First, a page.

You can also try out different special bandages and aids. You can buy this from, for example, an orthopedic technical department at the hospital, at a pharmacy or in medical stores.

Take care of hardens

If you have hallux valgus, continued pain can relieve any pain. You can soften the hardness by taking a foot bath in body-warm water for about 20 minutes. Then gently file down the hard skin with a foot file and finish by lubricating your feet with a softening cream.

If you find it difficult to take care of your feet yourself, a foot care specialist can help.

Assessment for surgery

Sometimes oblique tears can lead to such serious problems that you need surgery. If you have such problems, you can contact the health care center where the doctor makes an assessment. If you are in need of surgery, you will receive a referral to an orthopedic clinic.

You may undergo an X-ray examination to find out which orthopedic procedure is best for you. There are various surgical methods for hallux valgus, but all are aimed at reducing the width of the forefoot.

Narrow foot after surgery

The most common method of operating the hallux valgus is called Chevron osteotomy. The purpose of the operation is to make the forefoot narrower and straighten the big toe.

First, the middle foot leg is operated so that the big toe can be moved towards the little toe side. This reduces the width of the forefoot. Then the leg is fixed by means of a screw. During the procedure, you will receive local anesthesia or be anesthetized with anesthesia. After surgery, the doctor fixes the big toe with tape or a soft bandage.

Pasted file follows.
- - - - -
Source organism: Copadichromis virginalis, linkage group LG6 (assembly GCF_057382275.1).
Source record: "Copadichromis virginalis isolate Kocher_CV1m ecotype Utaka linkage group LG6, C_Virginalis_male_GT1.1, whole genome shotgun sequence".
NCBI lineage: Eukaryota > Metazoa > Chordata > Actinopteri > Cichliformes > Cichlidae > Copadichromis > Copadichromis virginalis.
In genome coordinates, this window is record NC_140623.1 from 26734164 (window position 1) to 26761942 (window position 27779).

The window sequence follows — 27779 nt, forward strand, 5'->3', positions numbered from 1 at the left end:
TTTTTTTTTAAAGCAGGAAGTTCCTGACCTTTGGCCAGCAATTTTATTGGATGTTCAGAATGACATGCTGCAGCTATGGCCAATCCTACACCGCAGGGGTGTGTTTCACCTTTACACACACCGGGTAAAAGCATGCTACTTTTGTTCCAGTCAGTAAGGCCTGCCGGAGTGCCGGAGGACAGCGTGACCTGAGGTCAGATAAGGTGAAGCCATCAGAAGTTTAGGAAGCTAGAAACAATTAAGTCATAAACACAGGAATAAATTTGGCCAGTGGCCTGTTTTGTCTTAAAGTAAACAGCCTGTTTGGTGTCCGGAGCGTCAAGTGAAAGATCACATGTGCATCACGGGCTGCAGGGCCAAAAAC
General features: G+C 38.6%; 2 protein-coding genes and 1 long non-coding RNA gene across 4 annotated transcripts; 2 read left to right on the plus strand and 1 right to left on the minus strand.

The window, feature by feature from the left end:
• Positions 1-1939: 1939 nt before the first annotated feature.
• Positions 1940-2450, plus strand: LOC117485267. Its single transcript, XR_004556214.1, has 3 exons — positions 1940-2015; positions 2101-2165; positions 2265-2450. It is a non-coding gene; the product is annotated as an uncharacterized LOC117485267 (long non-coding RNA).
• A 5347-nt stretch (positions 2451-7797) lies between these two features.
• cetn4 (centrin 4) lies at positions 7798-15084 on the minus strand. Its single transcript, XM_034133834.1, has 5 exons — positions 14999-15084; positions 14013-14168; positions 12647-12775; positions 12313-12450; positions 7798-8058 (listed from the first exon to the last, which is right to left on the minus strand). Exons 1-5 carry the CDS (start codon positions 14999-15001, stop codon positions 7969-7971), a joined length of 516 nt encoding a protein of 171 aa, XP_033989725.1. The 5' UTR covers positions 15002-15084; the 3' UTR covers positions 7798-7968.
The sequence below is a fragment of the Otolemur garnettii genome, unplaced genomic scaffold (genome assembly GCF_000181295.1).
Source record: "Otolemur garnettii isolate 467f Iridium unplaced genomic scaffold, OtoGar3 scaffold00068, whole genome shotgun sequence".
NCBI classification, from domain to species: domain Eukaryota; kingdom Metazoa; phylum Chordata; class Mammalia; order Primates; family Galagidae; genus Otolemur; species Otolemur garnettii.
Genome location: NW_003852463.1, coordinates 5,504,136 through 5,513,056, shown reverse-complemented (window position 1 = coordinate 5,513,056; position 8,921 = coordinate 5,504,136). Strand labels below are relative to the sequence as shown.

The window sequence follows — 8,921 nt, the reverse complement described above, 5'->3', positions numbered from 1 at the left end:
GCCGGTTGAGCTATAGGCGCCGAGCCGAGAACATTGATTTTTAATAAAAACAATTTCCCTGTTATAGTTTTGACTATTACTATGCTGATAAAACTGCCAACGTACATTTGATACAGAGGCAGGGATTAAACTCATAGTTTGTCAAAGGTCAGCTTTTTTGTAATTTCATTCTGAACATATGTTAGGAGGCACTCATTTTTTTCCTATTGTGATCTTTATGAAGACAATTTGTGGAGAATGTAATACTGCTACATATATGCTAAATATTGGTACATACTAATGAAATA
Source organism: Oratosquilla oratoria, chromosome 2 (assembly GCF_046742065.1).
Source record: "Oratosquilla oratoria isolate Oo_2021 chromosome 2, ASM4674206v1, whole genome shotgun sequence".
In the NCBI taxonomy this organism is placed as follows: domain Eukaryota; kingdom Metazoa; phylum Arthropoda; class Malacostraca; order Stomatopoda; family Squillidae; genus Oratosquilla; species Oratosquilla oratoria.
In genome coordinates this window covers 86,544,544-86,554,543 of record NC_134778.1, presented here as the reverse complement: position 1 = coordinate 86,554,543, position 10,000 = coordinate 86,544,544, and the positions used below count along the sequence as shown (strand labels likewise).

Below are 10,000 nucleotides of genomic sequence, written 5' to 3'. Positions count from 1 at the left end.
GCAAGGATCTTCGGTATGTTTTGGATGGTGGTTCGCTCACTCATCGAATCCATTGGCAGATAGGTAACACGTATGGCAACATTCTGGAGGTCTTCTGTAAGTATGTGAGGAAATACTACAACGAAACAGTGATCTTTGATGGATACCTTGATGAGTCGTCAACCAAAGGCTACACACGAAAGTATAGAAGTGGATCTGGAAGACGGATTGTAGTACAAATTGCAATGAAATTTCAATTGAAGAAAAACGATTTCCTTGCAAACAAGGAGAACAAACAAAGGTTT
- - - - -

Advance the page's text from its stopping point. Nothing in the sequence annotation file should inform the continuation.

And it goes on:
You can usually go home the same day. After two weeks the stitches are removed. Then you get a new dressing that you have for another four weeks.

You often have sore toes on both feet, but usually one foot at a time when the big toe is to be straightened. It can be difficult to get around if you have both feet operating at the same time and are hurting them.

Good to quit smoking

If you smoke, the winnings are many to stop before an operation. The wounds heal faster, blood circulation and fitness improve so you recover faster. The best thing is to stop smoking altogether, but if it does not succeed then it is good if you can refrain from smoking before the operation and even the first weeks afterward. If you need help to quit smoking, your doctor can tell you what support is available.

After the surgery

You usually need to rest for the first few days after surgery. The first few days after the operation the foot swells and it is, therefore, good to put the foot high when sitting or lying down.

After the surgery, you can get a special shoe that you can wear for six weeks. With these shoes, you can gently load the foot and go shorter stretches the first day after the procedure. If you need crutches you can borrow them.

You may be in pain for the first 24 hours after surgery but then the pain will decrease. The pain can be relieved with different pain tablets. In the first place, prescription pain tablets should be used in the type of acetaminophen, for example, Alvedon. Paracetamol used at the right dose produces few or no side effects.

Since the foot swells when operated, it may be difficult to use regular shoes two to three months after surgery. Sometimes the swelling can last up to six months.

How long you need to be on sick leave depends on how physically heavy work you have and how much you need to move at work. If you work at a desk and sit a lot, it may be enough for a week’s sick leave, but if you stand or do a lot of work you may need up to eight weeks.